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Birds in Nevada

Birds in Nevada

You would be surprised at how many birds live in the desert. 

Living in Las Vegas I have seen birds that I would never imagine living in the hot, dry, and treeless area. Around Las Vegas, you will find lush green mountains and a huge lake that adds even more cool birds that live in and near Las Vegas.

I am working on photographing and finding photographs to add to our desert wildlife database.

Unless otherwise noted, all species listed below are considered to occur regularly in Nevada as permanent residents, summer or winter visitors, or migrants. These tags are used to annotate some species:

  • (R) Review list – birds that if seen require more comprehensive documentation than regularly seen species. These birds are considered irregular or rare in Nevada.
  • (I) Introduced – a species established in North America as a result of human action

Sandhill Cranes at Bosque del Apache National Wildlife Refuge, Nevada

Auks, murres, and puffins

  • Order: Charadriiformes
  • Family: Alcidae

The family Alcidae includes auks, murres, and puffins. These are short-winged birds that live on the open sea and normally only come ashore for breeding. One species has been recorded in Nevada.

  • Ancient murrelet, Synthliboarmphus antiquus (R)


  • Order: Strigiformes
  • Family: Tytonidae

Barn-owls are medium to large owls with large heads and characteristic heart-shaped faces. They have long strong legs with powerful talons. One species has been recorded in Nevada.

  • Barn owl, Tyto alba

Bitterns, herons, and egrets

  • Order: Pelecaniformes
  • Family: Ardeidae

The family Ardeidae contains the herons, egrets, and bitterns. Herons and egrets are medium to large wading birds with long necks and legs. Bitterns tend to be shorter-necked and more secretive. Members of Ardeidae fly with their necks retracted, unlike other long-necked birds such as storks, ibises, and spoonbills. Twelve species have been recorded in Nevada.

  • American bittern, Botaurus lentiginosus
  • Least bittern, Ixobrychus exilis
  • Great blue heron, Ardea herodias
  • Great egret, Ardea alba
  • Snowy egret, Egretta thula
  • Little blue heron, Egretta caerulea (R)
  • Tricolored heron, Egretta tricolor (R)
  • Reddish egret, Egretta rufescens (R)
  • Cattle egret, Bubulcus ibis
  • Green heron, Butorides virescens
  • Black-crowned night-heron, Nycticorax nycticorax
  • Yellow-crowned night-heron, Nyctanassa violacea (R)

Boobies and gannets

  • Order: Suliformes
  • Family: Sulidae

The sulids comprise the gannets and boobies. Both groups are medium-large coastal seabirds that plunge-dive for fish. Two species have been recorded in Nevada.

  • Blue-footed booby, Sula nebouxii (R)
  • Brown booby, Sula leucogaster (R)

Caracaras and falcons

  • Order: Falconiformes
  • Family: Falconidae

Falconidae is a family of diurnal birds of prey, notably the falcons and caracaras. They differ from hawks, eagles, and kites in that they kill with their beaks instead of their talons. Six species have been recorded in Nevada.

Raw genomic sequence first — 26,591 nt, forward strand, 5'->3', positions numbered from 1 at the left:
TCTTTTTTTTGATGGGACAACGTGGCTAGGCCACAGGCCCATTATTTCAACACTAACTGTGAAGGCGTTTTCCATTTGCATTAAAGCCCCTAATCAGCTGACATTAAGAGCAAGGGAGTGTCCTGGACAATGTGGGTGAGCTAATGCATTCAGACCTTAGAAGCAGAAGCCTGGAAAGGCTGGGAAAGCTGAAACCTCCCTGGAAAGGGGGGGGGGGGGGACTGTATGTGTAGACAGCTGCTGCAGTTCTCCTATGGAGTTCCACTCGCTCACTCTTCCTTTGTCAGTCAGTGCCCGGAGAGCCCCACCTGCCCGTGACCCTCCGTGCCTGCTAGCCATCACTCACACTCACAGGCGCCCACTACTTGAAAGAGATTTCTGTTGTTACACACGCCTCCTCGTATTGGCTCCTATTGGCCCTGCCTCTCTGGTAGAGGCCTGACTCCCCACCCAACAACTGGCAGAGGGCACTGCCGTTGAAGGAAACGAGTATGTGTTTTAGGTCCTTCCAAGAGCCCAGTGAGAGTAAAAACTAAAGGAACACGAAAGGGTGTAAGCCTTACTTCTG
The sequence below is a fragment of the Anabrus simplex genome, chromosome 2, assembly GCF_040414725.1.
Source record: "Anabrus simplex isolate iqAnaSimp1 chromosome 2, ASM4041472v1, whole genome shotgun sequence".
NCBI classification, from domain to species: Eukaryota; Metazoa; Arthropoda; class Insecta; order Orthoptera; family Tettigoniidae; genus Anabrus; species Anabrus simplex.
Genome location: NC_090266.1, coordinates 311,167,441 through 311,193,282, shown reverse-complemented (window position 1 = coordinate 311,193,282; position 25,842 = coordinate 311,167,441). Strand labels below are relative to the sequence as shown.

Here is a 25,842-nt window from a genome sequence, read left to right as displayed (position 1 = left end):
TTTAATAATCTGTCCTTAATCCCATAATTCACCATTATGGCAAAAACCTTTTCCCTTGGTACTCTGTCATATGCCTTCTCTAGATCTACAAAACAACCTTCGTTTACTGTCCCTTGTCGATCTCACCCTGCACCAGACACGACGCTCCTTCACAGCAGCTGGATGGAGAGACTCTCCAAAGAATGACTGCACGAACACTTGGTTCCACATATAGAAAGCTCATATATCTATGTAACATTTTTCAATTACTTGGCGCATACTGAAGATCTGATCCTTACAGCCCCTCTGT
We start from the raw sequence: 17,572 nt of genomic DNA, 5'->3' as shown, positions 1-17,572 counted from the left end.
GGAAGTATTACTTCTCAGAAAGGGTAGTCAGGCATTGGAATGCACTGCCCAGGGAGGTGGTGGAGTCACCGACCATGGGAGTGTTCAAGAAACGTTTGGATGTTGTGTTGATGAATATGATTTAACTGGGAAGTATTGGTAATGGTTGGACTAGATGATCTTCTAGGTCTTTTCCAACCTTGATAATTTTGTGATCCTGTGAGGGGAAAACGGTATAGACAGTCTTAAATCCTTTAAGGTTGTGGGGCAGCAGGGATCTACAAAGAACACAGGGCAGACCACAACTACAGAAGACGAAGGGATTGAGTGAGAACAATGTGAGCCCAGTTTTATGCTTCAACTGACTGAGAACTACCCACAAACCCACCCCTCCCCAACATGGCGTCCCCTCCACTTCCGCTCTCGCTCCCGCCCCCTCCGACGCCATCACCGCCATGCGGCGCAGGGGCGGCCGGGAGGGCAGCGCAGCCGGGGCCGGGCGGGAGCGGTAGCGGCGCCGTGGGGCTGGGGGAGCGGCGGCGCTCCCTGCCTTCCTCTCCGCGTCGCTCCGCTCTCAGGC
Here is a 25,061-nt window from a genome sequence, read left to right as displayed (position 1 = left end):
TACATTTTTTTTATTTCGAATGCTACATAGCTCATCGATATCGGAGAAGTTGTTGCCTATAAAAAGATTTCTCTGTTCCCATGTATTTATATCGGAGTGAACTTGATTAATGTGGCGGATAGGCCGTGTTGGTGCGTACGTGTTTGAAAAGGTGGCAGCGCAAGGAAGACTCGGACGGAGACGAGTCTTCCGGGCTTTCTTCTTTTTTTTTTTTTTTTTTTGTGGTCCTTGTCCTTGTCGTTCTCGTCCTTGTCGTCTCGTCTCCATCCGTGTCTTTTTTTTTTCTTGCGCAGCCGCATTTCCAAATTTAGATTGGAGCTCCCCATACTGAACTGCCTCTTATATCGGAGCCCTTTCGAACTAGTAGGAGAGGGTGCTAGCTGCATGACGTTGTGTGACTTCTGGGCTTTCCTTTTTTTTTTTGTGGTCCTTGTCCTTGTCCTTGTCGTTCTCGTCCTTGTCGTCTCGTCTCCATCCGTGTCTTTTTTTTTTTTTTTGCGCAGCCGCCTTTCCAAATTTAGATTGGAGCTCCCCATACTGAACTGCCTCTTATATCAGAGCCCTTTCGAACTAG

• Crested caracara, Caracara cheriway (R)
  • American kestrel, Falco sparverius
  • Merlin, Falco columbarius
  • Gyrfalcon, Falco rusticolus (R)
  • Peregrine falcon, Falco peregrinus
  • Prairie falcon, Falco mexicanus

Cardinals and allies

  • Order: Passeriformes
  • Family: Cardinalidae

The cardinals are a family of robust, seed-eating birds with strong bills. They are typically associated with open woodland. The sexes usually have distinct plumages. Thirteen species have been recorded in Nevada.

  • Hepatic tanager, Piranga flava (R)
  • Summer tanager, Piranga rubra
  • Scarlet tanager, Piranga olivacea
  • Western tanager, Piranga ludoviciana
  • Northern cardinal, Cardinalis cardinalis (R)
  • Pyrrhuloxia, Cardinalis sinuatus (R)
  • Rose-breasted grosbeak, Pheucticus ludovicianus
  • Black-headed grosbeak, Pheucticus melanocephalus
  • Blue grosbeak, Passerina caerulea
  • Lazuli bunting, Passerina amoena
  • Indigo bunting, Passerina cyanea
  • Painted bunting, Passerina ciris
  • Dickcissel, Spiza americana

Cuckoos, roadrunners, and anis are known to be in Nevada

Great Roadrunner

  • Order: Cuculiformes   
  • Family: Cuculidae

The family Cuculidae includes cuckoos, roadrunners, and anis.

These birds are of variable size with slender bodies, long tails, and strong legs.

Three species have been recorded in Nevada.

Chickadees and titmice

  • Order: Passeriformes
  • Family: Paridae

The Paridae are mainly small stocky woodland species with short stout bills. Some have crests. They are adaptable birds, with a mixed diet including seeds and insects. Three species have been recorded in Nevada.

  • Black-capped chickadee, Poecile atricapilla
  • Mountain chickadee, Poecile gambeli
  • Juniper titmouse, Baeolophus ridgwayi


  • Order: Suliformes
  • Family: Phalacrocoracidae

Cormorants are medium-to-large aquatic birds, usually with mainly dark plumage and areas of colored skin on the face. The bill is long, thin, and sharply hooked. Their feet are four-toed and webbed. Two species have been recorded in Nevada.

  • Neotropic cormorant, Phalacrocorax brasilianus
  • Double-crested cormorant, Phalacrocorax auritus


Sandhill Cranes

  • Order: Gruiformes
  • Family: Gruidae

Cranes are large, long-legged, and long-necked birds. Unlike the similar-looking but unrelated herons, cranes fly with necks outstretched, not pulled back. Most have elaborate and noisy courting displays or “dances”. Two species have been recorded in Nevada.

  • Sandhill crane, Antigone canadensis
  • Common crane, Grus grus (R)


  • Order: Passeriformes
  • Family: Fringillidae